UNITED NATIONS (Reuters) -- Iraq's U.N. ambassador has called President George W. Bush's speech the "longest series of fabrications" and an attempt to divert attention from the Israeli-Palestinian crisis.
Ambassador Mohammed Aldouri, who was in the U.N. General Assembly hall on Thursday when Bush spoke, said the United States had repeatedly failed to find any evidence Iraq was involved in terrorism.
"I only can say that President Bush's speech had no credibility at all and I am sorry to say that a leader of a major power would resort to such methods," Aldouri told reporters.
Bush told the assembly that unspecified action would be unavoidable against Iraq unless the United Nations forced Baghdad to disarm. If Iraq fails to comply with U.N. resolutions, the Baghdad government would lose power, he said.
Aldouri said the United States was out to target any independent nation that refused to adhere to American policy.
In this case, he said Bush was trying to divert attention "to the real threat to peace" that was caused by his government's support of Israel in the Middle East conflict.
"I would have been pleased if the U.S. president had talked about his true motives behind his speech -- revenge, oil, political ambitions and also the security of Israel," he said.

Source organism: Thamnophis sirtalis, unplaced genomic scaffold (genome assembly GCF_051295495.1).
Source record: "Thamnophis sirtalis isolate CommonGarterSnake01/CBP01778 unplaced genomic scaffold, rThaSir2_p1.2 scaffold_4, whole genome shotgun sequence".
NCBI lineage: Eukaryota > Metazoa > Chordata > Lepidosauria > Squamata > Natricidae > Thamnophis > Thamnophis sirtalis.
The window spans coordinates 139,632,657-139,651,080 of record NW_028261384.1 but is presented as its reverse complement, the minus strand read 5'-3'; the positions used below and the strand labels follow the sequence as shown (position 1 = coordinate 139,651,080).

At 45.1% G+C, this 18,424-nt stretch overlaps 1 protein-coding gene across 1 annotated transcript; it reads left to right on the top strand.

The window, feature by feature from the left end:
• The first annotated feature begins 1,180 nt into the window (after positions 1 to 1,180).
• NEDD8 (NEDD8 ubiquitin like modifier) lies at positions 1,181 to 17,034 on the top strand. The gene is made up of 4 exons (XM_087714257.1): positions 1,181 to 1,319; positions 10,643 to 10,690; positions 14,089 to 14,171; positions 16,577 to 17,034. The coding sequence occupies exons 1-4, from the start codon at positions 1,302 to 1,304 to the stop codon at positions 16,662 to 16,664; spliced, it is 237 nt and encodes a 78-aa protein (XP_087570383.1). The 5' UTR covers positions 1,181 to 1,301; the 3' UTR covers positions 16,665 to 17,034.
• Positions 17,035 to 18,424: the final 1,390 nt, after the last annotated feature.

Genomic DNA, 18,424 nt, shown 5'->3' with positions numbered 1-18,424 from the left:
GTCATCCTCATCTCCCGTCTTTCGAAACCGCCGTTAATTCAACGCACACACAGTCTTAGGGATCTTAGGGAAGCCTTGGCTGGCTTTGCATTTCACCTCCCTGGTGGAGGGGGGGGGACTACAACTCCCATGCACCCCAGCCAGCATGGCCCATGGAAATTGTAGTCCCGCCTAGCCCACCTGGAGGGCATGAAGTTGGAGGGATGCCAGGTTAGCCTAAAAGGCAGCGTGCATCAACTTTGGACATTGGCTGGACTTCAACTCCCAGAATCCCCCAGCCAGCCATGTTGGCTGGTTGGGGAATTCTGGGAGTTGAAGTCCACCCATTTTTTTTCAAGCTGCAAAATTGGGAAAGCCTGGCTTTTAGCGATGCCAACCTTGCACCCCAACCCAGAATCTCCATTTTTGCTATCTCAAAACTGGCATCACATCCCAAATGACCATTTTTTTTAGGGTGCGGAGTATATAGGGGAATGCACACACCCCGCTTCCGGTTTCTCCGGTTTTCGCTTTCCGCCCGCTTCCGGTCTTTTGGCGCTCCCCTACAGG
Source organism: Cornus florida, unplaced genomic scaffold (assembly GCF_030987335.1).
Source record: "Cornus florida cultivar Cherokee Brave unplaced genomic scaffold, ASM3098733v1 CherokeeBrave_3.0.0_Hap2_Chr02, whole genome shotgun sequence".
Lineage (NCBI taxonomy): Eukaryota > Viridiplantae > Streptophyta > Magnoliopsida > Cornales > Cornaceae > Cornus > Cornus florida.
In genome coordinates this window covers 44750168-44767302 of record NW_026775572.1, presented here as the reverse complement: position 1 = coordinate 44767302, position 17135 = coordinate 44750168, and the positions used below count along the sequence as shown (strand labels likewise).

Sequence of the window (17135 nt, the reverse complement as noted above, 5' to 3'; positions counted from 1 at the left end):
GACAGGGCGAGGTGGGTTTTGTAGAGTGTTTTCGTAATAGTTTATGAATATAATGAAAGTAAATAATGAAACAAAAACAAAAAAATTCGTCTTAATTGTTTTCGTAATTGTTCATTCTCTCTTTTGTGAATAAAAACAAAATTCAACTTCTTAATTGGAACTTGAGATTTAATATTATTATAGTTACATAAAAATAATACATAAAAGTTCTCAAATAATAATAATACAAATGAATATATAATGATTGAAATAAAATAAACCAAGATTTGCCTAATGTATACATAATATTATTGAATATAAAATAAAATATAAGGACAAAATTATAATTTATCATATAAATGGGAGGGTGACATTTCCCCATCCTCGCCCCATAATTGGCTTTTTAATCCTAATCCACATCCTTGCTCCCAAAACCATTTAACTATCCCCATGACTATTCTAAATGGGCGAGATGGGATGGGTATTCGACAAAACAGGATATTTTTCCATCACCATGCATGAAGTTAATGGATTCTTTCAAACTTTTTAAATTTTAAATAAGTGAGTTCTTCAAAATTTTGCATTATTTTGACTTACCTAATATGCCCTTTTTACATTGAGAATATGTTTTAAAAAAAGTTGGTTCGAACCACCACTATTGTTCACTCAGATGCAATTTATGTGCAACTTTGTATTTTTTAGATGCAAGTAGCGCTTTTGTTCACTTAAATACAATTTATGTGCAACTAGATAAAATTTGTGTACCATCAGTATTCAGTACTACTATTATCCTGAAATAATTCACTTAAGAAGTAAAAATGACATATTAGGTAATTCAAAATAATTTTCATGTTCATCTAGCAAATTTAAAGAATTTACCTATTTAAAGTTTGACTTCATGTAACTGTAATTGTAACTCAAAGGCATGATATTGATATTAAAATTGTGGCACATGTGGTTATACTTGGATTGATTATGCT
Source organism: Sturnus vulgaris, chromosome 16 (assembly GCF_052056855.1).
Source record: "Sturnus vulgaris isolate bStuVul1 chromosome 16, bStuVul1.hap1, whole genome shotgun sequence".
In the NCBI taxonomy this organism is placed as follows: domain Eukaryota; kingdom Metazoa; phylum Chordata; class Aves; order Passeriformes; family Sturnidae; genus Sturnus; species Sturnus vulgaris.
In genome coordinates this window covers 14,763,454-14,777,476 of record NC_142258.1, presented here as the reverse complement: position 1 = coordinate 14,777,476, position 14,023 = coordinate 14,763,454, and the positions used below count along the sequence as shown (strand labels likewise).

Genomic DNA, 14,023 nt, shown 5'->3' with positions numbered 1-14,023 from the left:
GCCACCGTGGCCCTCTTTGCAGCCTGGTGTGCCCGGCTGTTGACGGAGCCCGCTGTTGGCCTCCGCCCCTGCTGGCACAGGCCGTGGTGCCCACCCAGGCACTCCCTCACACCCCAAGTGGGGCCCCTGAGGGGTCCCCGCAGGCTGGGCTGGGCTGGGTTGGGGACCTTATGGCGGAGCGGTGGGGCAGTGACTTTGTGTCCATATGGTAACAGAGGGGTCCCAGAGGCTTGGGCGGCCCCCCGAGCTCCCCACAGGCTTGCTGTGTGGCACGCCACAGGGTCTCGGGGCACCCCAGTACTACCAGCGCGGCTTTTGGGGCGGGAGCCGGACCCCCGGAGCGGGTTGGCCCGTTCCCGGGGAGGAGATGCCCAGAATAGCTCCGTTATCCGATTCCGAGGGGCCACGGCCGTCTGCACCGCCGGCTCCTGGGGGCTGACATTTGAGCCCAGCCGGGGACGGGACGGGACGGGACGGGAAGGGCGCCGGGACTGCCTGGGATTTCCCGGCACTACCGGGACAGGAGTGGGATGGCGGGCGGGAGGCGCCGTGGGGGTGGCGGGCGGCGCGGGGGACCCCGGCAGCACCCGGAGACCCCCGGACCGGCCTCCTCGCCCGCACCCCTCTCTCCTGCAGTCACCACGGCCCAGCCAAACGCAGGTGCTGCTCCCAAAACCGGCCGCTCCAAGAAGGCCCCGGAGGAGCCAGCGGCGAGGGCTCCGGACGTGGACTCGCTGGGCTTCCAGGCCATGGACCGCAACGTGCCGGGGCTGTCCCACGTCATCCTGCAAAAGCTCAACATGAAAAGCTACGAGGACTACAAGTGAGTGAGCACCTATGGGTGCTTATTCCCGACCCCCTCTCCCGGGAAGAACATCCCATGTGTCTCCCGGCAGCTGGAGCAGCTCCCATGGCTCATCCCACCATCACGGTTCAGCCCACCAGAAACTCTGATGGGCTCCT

"The U.S. president was successful in diverting the attention of the real threat of peace caused by his government's policy and its backing to Israel."
"If they are threatening, if they would attack, certainly we will be there for defending ourselves," Aldouri said.
He also insisted there was no evidence his country had weapons of mass destruction -- nuclear, biological, chemical or ballistic arms. Accounting for Iraq's dangerous weapons is key to lifting U.N. sanctions, imposed when Baghdad's troop invaded Kuwait in August 1990.
"It seems to me that since the U.S. president discovered that it's impossible to find any evidence that Iraq possesses or develops weapons of mass destruction and link Iraq to terrorism, he chooses to deceive the world and his own people by the longest series of fabrications that has ever been told by a leader of a nation," Aldouri said.
He also said Iraq was ready to accept the return of U.N. weapons inspectors but repeated conditions that all open issues in Security Council resolutions concerning his country would have to be resolved.
The inspectors were pulled out of Iraq in December 1998, hours before a U.S.-British bombing raid. They have not been allowed to return since.
U.N. Secretary-General Kofi Annan has made it clear to Iraq that weapons teams would discuss arrangements for the inspectors' return but not other political issues involved.
Iraq's Foreign Minister Naji Sabri is due to arrive in New York on Friday and will address the assembly next week.